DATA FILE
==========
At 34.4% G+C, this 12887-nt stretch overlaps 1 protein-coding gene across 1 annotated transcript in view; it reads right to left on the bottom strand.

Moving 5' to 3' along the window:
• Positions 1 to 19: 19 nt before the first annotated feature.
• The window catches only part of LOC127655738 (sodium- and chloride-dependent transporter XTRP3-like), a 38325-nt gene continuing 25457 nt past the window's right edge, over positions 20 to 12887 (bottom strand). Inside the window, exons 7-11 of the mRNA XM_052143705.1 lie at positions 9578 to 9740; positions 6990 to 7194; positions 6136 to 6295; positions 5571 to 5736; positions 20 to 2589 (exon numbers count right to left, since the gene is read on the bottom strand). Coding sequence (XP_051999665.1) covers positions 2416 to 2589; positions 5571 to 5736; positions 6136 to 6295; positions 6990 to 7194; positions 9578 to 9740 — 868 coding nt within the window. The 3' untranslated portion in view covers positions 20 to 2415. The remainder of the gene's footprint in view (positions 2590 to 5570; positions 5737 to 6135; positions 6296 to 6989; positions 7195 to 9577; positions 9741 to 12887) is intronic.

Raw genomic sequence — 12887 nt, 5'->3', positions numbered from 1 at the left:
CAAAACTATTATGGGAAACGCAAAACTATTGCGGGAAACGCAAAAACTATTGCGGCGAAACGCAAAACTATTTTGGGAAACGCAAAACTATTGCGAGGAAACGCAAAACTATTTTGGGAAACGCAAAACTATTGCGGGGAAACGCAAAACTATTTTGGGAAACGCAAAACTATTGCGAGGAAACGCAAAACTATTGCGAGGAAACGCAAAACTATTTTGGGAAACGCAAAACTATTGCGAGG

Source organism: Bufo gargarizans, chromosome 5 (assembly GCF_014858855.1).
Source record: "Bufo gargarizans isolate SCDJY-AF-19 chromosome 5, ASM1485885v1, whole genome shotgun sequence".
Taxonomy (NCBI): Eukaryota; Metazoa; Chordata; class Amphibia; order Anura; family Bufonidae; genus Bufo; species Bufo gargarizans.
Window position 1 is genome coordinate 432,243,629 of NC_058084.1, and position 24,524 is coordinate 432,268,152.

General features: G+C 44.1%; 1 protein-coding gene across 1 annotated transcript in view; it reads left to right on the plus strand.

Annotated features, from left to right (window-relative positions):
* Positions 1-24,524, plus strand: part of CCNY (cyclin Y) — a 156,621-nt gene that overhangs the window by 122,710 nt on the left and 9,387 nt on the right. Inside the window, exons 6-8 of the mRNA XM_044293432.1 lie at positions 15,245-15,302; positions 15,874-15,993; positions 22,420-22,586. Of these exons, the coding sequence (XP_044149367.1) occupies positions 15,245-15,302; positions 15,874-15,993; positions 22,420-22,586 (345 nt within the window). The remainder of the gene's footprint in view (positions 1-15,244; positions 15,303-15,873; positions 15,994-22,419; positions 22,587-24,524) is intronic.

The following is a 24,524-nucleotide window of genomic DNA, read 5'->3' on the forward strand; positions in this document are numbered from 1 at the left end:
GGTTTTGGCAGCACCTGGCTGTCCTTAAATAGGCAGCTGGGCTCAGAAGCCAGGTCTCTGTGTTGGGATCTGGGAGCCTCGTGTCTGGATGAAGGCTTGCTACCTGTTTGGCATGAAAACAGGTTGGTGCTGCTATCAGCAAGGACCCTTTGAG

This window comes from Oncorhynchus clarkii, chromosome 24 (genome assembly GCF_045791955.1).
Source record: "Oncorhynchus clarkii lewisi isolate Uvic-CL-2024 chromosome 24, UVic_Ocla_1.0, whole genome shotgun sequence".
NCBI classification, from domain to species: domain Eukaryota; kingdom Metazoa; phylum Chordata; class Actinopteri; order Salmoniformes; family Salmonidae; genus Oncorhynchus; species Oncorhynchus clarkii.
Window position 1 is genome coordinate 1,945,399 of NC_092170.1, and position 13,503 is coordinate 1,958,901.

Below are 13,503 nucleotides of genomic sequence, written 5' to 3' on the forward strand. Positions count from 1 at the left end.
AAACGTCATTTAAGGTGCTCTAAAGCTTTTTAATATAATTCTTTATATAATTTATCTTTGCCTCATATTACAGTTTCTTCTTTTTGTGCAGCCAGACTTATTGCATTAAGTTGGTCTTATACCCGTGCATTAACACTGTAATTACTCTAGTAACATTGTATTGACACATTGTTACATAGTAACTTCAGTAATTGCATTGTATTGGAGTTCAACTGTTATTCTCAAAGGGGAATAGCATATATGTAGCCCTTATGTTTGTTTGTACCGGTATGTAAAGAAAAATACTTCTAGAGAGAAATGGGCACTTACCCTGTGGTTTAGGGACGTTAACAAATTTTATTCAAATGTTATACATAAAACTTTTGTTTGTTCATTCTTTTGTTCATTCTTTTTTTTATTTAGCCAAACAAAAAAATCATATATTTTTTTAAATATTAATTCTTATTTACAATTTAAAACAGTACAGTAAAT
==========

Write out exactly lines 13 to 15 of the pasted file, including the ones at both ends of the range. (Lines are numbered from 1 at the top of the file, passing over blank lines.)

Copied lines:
* Positions 1-24,524, plus strand: part of CCNY (cyclin Y) — a 156,621-nt gene that overhangs the window by 122,710 nt on the left and 9,387 nt on the right. Inside the window, exons 6-8 of the mRNA XM_044293432.1 lie at positions 15,245-15,302; positions 15,874-15,993; positions 22,420-22,586. Of these exons, the coding sequence (XP_044149367.1) occupies positions 15,245-15,302; positions 15,874-15,993; positions 22,420-22,586 (345 nt within the window). The remainder of the gene's footprint in view (positions 1-15,244; positions 15,303-15,873; positions 15,994-22,419; positions 22,587-24,524) is intronic.

The following is a 24,524-nucleotide window of genomic DNA, read 5'->3' on the forward strand; positions in this document are numbered from 1 at the left end:
GGTTTTGGCAGCACCTGGCTGTCCTTAAATAGGCAGCTGGGCTCAGAAGCCAGGTCTCTGTGTTGGGATCTGGGAGCCTCGTGTCTGGATGAAGGCTTGCTACCTGTTTGGCATGAAAACAGGTTGGTGCTGCTATCAGCAAGGACCCTTTGAG